Kids make mistakes. It’s what they’re really good at. They drop things, spill things, mess up on their homework, back talk their parents, hit each other, you name it. Every time they mess up we ask them “What did you learn?” This allows them to see what went wrong, and how next time they can do it different. If we don’t stop and look at our mistakes, really examine what it is that steered us in the wrong direction, we won’t learn how to avoid it next time. Mistakes happen, but we need to learn from them!
Would you like to try that again?
Do overs. We all need them. We all need to extend the same grace to those around us. And allow ourselves the chance for a do over. Accept that you aren’t perfect, it’s ok.
Enough Screens, GO PLAY!
Do iPads come in handy? Of course they do. How often have I been in mid meltdown when I’ve yelled, “YES! Fine! You can get your iPad!!” [I don’t truthfully want to admit how many times, so hush.] I’m also the first to admit that technology isn’t the root of all evil, nor does it have to be bad at all. Both of our kids use a LOT of educational apps and have excelled in reading because of that. But it literally drives me insane sometimes that it’s the #1 consistent thing that they want to do. Pierson is in a phase where he will play basketball, and he’ll play for quite a long time which is GREAT. But then he’ll say, “Can I do my iPad?” instead of playing with the gazillion toys that he has. “I don’t have anything to do,” Reese will say. Or, “I’m bored.” As their mom who has actively been a part of making sure that they have PLENTY to do, there is zero reason whatsoever for either child to be bored. Ever. The screen is the first thing they gravitate towards, but isn’t it the same for us? Perhaps even for you? We were just talking about how we want to get a REAL alarm clock for our bedroom again and charge our phones elsewhere. For so long, they have been what we look at last before we fall asleep. Moderation would be better.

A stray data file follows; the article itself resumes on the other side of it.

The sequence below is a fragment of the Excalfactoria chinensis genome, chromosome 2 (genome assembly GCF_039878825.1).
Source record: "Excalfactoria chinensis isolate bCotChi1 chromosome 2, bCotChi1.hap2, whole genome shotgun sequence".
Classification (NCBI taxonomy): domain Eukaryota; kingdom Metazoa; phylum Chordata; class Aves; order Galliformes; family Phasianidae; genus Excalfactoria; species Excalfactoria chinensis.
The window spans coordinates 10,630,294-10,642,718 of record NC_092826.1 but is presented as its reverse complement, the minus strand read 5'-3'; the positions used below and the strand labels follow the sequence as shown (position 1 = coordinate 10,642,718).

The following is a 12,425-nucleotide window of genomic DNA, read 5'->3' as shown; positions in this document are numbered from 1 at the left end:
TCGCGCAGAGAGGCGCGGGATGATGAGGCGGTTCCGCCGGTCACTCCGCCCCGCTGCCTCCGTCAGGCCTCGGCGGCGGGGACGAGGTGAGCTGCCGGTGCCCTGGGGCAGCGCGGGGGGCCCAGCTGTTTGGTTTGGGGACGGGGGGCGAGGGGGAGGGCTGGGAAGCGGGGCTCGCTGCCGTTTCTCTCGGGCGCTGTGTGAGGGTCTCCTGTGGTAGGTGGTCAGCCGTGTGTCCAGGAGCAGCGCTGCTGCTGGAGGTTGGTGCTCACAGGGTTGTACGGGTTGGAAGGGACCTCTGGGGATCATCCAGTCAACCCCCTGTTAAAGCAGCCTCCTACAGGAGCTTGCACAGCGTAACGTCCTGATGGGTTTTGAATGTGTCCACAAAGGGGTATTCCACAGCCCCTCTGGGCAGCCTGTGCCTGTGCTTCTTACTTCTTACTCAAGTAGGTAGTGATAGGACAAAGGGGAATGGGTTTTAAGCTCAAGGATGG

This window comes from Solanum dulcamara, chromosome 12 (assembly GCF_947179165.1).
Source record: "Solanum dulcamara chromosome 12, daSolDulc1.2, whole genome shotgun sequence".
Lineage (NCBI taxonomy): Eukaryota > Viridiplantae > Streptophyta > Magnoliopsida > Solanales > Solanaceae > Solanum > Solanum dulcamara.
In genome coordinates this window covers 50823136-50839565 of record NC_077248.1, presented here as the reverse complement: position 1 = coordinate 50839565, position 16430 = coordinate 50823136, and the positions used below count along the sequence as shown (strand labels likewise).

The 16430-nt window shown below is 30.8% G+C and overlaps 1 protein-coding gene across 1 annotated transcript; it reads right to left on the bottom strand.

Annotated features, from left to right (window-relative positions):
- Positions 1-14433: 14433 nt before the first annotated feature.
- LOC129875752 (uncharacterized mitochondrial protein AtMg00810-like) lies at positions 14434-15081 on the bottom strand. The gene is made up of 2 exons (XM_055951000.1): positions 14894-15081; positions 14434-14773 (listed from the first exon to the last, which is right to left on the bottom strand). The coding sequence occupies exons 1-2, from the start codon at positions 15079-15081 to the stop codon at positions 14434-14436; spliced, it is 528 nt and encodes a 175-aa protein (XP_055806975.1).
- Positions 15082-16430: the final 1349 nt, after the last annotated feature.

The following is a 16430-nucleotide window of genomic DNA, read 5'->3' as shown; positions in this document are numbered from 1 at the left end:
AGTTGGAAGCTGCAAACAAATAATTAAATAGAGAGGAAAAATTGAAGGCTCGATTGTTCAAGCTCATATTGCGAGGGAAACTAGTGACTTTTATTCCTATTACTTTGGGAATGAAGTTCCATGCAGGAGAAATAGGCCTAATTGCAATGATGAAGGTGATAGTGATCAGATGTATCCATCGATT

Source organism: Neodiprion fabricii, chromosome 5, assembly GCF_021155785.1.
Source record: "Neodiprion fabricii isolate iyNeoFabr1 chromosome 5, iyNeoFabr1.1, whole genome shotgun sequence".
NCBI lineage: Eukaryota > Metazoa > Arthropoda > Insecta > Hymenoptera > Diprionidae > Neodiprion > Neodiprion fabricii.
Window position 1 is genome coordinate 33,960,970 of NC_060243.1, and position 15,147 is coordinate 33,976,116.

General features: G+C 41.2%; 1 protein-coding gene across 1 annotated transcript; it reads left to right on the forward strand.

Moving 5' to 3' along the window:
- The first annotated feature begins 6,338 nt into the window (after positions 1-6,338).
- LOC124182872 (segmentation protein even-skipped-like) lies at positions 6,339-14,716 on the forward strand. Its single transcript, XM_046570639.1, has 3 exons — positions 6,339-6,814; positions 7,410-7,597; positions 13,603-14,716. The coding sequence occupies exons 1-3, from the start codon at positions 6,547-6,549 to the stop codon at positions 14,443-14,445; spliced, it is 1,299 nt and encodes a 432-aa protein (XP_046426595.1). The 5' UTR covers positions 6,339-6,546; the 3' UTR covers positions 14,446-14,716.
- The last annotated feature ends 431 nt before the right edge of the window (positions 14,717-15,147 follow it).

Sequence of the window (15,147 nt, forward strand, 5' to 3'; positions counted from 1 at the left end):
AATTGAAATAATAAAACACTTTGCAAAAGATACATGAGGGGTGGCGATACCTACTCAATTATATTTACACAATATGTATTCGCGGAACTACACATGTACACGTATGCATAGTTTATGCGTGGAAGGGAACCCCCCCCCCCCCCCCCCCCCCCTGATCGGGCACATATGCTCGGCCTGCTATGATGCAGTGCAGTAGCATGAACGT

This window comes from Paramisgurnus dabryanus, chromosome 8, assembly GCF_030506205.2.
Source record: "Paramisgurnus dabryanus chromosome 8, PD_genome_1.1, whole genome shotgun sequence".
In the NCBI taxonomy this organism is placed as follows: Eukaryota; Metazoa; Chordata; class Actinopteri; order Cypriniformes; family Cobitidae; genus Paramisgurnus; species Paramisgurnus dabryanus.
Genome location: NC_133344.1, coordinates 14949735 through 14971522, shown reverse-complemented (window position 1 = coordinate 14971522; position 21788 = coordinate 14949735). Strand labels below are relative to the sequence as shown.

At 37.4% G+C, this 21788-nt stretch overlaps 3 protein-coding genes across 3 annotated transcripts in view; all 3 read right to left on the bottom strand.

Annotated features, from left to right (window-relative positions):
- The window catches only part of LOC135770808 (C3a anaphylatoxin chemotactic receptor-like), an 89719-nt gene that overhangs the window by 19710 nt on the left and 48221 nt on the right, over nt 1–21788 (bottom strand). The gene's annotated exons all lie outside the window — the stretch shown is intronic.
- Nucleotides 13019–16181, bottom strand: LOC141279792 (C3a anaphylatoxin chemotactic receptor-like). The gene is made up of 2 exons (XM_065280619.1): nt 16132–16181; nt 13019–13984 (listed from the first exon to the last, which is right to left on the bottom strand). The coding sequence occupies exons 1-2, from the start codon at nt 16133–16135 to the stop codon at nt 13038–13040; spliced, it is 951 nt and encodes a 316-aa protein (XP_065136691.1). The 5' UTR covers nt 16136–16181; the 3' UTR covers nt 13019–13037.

Love, (mostly Asa) ;)
Aahh the Newlywed stage. Have people ever told you, “Your first year will be the hardest!” When Asa and I got engaged, it was mind blowing just how many outright negative comments we received. The one common thread everyone said we would fight over, was money. They also said that we would be having sex, all the time. Guess right, they were WRONG.
Whenever we have friends in our life get married we alway ask them these questions:
-What is the best part about being married?
-What is the one thing you can’t believe nobody told you about?
-What is the hardest part about being married?
About 99% of the time we get these answers: “The best part is learning to do life together, making our home, nesting essentially. The part nobody warned us about is how fiercely independent we’ve been for so many years and how hard that would be to shake off as we become dependent on each other. And the hardest part is sex. Expectations were weird, physically it’s not what we expected… and not to say it’s “bad”, (though sometimes it is) it’s certainly not the movies either.